If You're Going to Live in the Country eBook

This eBook from the Gutenberg Project consists of approximately 196 pages of information about If You're Going to Live in the Country.

There is another drainage problem that concerns mosquitoes, most exasperating of all summer pests.  These insects fly but short distances.  Marshy land and stagnant pools are their breeding places.  If the latter cannot be drained, oil spraying is the alternative and that is work for a professional.  Again an old rubbish heap, replete with tin cans and other discards that will hold water, offers more encouragement to mosquitoes than is generally realized.  Cart all such rubbish away or bury it; then you can drink your after-dinner coffee in peace on terrace or lawn, or enjoy the coolness of evening dew after a blistering hot day in the city.





The decorations and furnishings of a house depend largely on its style of architecture and the owner’s taste.  Further, if in any doubt, it is better to do too little than too much.  Under such circumstances, too, an interior decorator is helpful; but don’t dump your problem in her lap and take a trip somewhere.  When you return, a beautifully decorated and furnished house, correct in every detail, may greet you.  There may even be a few pieces of the furniture you brought from the city home scattered about, but it won’t be your house because you will have done nothing except foot the bill.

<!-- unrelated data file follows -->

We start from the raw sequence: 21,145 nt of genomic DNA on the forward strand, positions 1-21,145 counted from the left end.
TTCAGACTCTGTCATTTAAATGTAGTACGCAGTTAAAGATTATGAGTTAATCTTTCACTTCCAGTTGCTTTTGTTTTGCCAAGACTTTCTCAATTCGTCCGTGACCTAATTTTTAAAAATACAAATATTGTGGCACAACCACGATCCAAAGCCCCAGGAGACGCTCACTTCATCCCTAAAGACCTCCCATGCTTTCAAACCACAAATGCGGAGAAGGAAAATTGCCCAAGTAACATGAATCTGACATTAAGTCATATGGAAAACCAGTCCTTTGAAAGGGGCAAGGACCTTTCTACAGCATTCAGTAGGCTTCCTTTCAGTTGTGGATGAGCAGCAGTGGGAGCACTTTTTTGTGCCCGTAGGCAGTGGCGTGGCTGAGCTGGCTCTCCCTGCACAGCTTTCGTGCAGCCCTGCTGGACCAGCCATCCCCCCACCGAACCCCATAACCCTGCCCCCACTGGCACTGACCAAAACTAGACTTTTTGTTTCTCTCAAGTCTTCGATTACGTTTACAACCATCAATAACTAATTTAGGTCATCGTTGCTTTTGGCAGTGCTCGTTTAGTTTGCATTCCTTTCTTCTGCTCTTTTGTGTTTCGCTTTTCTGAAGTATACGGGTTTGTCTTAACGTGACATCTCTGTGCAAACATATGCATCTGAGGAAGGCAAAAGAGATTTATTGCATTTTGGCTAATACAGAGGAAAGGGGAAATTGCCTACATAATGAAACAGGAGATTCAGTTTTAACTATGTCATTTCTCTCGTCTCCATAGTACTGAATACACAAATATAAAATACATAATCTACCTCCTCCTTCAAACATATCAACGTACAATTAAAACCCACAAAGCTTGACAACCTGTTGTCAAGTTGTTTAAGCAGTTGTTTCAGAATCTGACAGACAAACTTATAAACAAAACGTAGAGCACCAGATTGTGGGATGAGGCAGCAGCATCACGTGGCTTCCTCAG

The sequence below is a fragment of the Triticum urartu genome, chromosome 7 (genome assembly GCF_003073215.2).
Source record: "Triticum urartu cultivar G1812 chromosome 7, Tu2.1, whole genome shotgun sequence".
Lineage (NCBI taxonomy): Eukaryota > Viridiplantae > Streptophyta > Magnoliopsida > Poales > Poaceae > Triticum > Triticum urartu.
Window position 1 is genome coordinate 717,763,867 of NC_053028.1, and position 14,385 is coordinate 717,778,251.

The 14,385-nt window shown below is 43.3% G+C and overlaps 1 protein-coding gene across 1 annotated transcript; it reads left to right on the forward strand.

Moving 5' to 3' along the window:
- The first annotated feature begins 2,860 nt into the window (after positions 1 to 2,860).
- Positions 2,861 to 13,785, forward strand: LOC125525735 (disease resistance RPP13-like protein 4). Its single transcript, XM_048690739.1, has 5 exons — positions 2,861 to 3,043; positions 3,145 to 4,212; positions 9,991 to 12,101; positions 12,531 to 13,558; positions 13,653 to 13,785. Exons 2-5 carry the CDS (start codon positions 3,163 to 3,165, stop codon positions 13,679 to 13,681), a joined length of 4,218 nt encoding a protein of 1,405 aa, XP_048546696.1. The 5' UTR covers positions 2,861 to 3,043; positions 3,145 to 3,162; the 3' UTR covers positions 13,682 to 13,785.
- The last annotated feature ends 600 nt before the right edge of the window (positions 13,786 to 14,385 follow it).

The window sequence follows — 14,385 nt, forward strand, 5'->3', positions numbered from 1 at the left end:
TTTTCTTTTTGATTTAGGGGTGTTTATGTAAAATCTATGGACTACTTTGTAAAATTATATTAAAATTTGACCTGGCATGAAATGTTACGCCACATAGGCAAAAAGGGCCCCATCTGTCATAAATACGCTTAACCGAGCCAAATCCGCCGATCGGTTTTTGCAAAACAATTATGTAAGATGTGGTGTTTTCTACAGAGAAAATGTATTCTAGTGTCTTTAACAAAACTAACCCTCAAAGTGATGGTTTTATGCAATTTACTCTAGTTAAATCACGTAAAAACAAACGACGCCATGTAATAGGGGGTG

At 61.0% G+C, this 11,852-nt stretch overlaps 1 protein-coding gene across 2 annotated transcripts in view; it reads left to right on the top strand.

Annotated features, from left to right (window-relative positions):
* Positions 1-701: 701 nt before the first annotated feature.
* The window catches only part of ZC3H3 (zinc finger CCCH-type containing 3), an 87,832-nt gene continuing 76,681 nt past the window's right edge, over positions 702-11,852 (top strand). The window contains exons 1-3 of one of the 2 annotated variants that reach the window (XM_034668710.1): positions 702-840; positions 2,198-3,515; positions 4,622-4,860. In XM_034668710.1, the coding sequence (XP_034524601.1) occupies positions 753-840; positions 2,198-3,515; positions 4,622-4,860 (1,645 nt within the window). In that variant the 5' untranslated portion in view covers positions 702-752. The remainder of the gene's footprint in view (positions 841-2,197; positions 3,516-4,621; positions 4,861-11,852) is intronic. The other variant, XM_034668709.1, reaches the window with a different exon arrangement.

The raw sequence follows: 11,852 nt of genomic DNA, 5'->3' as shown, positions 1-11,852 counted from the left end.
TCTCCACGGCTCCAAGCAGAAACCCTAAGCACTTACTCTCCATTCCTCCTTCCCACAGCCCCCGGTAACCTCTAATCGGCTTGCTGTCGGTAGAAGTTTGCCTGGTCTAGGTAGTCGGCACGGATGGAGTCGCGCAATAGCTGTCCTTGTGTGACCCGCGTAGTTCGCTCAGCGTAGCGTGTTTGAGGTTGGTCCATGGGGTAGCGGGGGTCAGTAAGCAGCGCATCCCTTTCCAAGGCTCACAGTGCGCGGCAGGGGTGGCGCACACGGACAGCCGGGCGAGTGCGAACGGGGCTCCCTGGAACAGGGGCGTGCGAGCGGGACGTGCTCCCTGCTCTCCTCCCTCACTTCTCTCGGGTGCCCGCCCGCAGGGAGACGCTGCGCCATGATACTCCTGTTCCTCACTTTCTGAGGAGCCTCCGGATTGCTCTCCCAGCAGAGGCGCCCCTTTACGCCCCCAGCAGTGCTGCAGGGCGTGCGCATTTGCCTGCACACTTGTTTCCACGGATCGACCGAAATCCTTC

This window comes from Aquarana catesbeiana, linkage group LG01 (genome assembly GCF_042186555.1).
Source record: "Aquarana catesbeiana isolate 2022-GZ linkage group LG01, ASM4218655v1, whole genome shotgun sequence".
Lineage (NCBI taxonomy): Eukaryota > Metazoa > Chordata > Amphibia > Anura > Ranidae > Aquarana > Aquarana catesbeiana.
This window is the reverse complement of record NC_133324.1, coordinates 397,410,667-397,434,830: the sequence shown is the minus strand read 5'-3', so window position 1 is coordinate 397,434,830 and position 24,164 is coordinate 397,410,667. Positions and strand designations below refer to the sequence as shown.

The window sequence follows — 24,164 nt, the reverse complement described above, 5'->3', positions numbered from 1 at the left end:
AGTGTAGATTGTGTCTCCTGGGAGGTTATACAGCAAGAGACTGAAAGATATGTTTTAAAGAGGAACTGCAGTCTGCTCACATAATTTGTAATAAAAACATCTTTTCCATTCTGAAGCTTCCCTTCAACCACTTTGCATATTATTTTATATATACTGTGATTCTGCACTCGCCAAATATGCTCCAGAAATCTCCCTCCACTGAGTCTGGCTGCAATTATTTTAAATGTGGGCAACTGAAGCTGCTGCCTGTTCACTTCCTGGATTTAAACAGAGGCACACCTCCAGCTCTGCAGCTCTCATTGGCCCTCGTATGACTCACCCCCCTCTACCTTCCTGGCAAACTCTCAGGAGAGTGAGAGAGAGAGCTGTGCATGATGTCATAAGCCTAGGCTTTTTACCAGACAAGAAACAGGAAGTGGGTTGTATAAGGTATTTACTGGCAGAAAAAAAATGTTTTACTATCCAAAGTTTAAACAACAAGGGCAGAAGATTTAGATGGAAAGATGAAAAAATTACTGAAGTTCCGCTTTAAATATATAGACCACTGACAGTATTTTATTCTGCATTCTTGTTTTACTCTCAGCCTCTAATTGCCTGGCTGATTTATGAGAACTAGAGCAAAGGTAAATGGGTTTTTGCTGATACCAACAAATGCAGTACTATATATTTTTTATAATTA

Homes evolve.  They are not pulled, rabbit-like, out of a hat.  When you build a house, the architect makes it yours by getting a word picture of your ideas and pulling them down to earth in a series of business-like blueprints.  If your ideas regarding decoration are nebulous, a good interior decorator can help to make them concrete.  Do not depend on her completely, however, because you are anxious that this country home should be just right and you are afraid of making mistakes.  There is nothing final about them and it is better to make a few and have a place that seems like your own home, rather than attain perfection and find your family wandering around the rooms with that impersonal, slightly bored look worn by the average visitor to a “perfect home” display in a department store.

The early American was not afraid of color in his home.  His fondness for it is evidenced by 17th and 18th century rooms on display in various museums throughout the country and in the growing number of house museums that have been restored to original condition.  Looking at a few of these will help to crystallize your own ideas.  You will notice that their furnishings are by no means limited to the year in which they were built or even the century.  A good example of this is to be found in a late 17th century house museum, known as Marlpit Hall, located on Kings Highway, Middletown, New Jersey.  Here two nationalities actually mingle, since the exterior with its details of roof and gable windows and two-part doors show the Dutch influence, while the woodwork within is English in feeling.  It is not a very large house but every room has a different color scheme.  The restorers discovered the original colors and reproduced them; now the old blue-green, light pink, apple green, yellow, tones of red, and the like form a perfect background for the furnishings which date from late in the 17th century until well into the 18th.

Project Gutenberg
If You're Going to Live in the Country from Project Gutenberg. Public domain.
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